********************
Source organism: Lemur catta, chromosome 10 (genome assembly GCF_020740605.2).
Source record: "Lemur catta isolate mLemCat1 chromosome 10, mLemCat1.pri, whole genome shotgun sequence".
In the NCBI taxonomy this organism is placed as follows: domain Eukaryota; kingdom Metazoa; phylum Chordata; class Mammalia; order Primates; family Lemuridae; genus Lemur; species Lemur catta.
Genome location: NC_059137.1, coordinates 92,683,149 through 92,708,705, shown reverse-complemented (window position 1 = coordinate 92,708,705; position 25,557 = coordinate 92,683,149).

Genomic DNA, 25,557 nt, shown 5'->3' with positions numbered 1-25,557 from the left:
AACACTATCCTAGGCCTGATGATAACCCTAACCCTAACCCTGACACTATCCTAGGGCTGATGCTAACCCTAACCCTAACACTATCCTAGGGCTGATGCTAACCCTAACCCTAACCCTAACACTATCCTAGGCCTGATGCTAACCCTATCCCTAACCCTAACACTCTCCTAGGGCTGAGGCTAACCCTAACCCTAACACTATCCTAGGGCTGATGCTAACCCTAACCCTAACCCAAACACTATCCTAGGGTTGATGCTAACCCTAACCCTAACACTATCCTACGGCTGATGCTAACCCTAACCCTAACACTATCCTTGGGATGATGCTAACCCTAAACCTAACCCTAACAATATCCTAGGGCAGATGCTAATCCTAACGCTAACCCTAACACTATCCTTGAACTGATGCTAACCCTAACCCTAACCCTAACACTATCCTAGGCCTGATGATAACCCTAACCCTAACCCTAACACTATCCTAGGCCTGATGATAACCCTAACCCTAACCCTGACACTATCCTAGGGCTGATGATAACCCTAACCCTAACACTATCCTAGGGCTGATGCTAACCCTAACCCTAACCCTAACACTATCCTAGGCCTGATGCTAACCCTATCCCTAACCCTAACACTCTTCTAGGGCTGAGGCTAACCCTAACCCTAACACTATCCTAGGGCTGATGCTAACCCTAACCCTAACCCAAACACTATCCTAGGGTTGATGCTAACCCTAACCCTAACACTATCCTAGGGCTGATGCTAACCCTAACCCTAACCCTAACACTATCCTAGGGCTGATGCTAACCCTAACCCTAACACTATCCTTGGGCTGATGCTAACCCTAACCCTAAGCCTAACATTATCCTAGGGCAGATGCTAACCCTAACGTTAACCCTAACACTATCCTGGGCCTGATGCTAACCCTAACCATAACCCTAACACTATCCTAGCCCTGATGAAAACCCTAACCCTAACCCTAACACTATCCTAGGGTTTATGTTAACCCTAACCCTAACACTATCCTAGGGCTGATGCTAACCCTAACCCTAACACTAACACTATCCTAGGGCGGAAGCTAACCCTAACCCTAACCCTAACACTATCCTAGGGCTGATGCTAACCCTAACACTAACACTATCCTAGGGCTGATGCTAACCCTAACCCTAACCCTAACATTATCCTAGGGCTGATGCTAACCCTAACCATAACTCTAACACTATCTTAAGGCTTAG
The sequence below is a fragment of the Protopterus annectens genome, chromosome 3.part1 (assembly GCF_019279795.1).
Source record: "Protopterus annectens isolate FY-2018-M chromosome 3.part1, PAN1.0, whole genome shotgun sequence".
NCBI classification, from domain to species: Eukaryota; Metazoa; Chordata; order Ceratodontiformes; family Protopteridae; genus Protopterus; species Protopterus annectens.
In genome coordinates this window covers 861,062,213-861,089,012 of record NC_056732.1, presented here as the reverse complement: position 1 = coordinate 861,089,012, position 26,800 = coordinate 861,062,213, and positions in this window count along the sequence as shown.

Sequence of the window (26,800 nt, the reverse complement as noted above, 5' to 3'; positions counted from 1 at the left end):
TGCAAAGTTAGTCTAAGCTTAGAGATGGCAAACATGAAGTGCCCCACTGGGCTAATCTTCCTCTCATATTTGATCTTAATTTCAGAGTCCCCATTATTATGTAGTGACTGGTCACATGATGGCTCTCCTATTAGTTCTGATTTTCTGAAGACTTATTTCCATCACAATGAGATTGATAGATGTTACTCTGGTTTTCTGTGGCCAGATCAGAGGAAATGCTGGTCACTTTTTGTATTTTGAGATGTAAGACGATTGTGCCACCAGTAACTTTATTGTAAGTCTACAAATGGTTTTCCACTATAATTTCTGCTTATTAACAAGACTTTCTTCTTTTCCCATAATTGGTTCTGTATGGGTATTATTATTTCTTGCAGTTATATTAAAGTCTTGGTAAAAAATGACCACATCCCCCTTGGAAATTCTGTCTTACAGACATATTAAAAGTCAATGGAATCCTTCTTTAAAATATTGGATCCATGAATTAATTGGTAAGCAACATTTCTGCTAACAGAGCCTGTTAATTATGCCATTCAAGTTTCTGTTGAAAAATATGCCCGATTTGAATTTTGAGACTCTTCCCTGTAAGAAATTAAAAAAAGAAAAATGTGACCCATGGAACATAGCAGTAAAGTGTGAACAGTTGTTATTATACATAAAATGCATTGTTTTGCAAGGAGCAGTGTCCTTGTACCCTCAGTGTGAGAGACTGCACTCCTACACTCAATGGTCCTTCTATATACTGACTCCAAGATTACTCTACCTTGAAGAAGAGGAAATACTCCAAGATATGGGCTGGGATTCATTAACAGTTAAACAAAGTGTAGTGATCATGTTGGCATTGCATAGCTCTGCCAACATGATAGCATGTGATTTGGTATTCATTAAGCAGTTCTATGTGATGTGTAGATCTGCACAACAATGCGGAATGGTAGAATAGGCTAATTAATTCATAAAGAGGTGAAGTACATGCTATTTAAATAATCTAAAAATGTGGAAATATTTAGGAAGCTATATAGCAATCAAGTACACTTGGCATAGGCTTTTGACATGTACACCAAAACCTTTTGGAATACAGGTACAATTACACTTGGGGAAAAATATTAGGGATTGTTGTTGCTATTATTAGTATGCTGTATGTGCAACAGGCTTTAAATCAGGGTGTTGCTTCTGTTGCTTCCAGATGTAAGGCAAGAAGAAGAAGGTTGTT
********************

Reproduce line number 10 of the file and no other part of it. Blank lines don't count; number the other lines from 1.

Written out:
In genome coordinates this window covers 861,062,213-861,089,012 of record NC_056732.1, presented here as the reverse complement: position 1 = coordinate 861,089,012, position 26,800 = coordinate 861,062,213, and positions in this window count along the sequence as shown.